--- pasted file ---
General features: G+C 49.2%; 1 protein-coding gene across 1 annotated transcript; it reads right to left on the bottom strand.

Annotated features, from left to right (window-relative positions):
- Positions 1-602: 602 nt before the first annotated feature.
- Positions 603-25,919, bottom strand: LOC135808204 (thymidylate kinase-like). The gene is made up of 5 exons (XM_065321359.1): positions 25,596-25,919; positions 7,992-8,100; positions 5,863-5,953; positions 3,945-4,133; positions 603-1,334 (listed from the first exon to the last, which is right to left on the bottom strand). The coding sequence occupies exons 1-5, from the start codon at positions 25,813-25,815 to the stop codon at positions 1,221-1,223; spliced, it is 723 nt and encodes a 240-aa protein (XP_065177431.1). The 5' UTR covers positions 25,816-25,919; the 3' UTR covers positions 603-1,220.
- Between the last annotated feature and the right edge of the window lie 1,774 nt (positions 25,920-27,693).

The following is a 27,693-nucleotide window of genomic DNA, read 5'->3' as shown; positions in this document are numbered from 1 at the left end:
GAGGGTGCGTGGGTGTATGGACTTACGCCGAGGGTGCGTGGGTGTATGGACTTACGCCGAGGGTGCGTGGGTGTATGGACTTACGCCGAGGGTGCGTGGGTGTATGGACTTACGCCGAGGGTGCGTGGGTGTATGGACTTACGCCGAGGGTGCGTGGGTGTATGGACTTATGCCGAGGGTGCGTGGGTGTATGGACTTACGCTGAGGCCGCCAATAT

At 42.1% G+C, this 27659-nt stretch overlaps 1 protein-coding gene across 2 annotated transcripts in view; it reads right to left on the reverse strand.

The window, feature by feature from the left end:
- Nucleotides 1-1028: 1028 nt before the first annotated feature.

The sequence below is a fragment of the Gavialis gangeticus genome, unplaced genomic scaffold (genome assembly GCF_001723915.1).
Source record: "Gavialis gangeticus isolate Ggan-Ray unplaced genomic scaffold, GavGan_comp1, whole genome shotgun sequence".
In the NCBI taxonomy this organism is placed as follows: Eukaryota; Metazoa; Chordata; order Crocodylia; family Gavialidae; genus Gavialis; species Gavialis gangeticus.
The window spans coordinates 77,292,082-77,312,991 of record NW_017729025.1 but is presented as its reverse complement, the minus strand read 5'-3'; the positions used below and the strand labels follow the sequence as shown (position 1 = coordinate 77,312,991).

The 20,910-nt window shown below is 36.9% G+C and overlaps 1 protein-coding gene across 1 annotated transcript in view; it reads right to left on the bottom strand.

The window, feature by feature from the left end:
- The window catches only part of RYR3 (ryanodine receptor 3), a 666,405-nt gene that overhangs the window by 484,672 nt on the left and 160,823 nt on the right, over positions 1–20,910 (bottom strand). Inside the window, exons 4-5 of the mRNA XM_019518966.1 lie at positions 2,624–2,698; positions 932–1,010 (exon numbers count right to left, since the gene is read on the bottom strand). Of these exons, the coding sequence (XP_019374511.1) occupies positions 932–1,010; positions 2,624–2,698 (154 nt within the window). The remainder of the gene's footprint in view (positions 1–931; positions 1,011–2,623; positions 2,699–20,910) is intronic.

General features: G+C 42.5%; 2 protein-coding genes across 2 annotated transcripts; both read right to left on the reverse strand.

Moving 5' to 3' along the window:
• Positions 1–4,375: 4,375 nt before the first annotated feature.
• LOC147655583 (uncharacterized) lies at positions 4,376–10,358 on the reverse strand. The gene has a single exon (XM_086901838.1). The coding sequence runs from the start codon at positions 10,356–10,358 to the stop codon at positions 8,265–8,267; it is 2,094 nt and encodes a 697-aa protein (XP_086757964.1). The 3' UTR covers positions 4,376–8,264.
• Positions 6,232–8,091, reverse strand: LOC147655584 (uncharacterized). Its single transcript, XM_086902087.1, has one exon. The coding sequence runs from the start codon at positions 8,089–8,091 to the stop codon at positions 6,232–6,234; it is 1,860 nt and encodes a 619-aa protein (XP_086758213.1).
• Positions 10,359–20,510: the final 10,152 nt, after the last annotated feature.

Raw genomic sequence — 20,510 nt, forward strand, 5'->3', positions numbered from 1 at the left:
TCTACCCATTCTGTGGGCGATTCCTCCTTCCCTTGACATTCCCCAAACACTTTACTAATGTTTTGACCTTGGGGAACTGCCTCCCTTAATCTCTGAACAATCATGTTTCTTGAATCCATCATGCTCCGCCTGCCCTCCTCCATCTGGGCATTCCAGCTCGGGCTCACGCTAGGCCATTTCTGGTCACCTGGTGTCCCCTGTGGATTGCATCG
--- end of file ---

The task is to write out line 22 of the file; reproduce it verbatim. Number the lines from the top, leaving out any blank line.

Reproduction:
• Positions 6,232–8,091, reverse strand: LOC147655584 (uncharacterized). Its single transcript, XM_086902087.1, has one exon. The coding sequence runs from the start codon at positions 8,089–8,091 to the stop codon at positions 6,232–6,234; it is 1,860 nt and encodes a 619-aa protein (XP_086758213.1).